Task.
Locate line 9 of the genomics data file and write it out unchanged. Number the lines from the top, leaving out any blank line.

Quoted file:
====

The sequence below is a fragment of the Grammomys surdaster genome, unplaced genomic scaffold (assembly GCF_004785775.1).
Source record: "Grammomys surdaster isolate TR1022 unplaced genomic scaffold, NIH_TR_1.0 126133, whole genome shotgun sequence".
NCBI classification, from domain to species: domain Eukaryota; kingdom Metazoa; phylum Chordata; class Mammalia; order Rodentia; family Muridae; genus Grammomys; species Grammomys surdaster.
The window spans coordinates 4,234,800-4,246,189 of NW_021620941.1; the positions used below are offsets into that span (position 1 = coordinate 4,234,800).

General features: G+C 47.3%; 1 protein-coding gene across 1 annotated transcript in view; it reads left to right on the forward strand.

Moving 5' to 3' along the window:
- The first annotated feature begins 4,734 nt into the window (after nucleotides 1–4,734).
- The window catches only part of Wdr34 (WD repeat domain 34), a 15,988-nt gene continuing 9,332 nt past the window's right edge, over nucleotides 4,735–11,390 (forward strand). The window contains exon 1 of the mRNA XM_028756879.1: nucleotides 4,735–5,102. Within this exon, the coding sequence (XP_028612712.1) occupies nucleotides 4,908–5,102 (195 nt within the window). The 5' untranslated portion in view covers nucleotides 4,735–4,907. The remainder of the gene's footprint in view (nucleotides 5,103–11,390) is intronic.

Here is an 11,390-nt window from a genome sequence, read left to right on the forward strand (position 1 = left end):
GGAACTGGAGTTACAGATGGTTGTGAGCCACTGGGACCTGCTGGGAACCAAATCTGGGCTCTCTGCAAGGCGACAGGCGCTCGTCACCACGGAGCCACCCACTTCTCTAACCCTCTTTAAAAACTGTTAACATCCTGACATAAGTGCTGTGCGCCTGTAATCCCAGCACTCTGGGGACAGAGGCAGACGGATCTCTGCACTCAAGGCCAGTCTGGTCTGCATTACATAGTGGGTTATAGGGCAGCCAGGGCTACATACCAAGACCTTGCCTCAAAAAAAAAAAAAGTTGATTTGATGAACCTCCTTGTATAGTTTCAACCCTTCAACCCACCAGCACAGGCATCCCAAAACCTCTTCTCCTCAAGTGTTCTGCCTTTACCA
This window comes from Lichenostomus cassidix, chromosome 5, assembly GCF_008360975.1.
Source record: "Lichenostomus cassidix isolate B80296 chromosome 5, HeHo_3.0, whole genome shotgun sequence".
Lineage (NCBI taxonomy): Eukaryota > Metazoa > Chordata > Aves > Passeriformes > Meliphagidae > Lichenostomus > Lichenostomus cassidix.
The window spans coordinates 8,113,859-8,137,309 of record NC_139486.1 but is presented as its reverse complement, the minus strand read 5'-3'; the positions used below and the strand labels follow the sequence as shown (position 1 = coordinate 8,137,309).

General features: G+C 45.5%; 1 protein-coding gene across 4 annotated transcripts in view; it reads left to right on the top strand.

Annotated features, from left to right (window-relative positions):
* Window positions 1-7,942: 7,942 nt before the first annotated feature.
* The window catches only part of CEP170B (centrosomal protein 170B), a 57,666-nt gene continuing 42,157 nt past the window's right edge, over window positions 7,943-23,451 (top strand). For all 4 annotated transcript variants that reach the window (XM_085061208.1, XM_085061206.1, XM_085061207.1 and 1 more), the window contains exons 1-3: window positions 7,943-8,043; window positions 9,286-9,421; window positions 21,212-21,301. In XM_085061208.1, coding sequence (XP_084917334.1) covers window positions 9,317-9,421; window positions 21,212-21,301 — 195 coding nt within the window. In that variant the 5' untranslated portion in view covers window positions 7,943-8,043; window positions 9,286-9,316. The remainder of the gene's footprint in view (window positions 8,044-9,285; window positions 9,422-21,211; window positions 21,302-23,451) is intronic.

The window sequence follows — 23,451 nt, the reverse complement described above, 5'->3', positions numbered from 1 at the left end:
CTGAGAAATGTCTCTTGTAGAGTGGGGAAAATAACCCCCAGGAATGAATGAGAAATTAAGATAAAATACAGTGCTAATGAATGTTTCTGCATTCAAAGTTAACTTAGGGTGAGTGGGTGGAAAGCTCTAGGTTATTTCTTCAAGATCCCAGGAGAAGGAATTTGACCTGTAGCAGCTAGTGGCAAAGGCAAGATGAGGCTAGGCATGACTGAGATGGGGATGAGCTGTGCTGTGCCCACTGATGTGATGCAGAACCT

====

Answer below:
Here is an 11,390-nt window from a genome sequence, read left to right on the forward strand (position 1 = left end):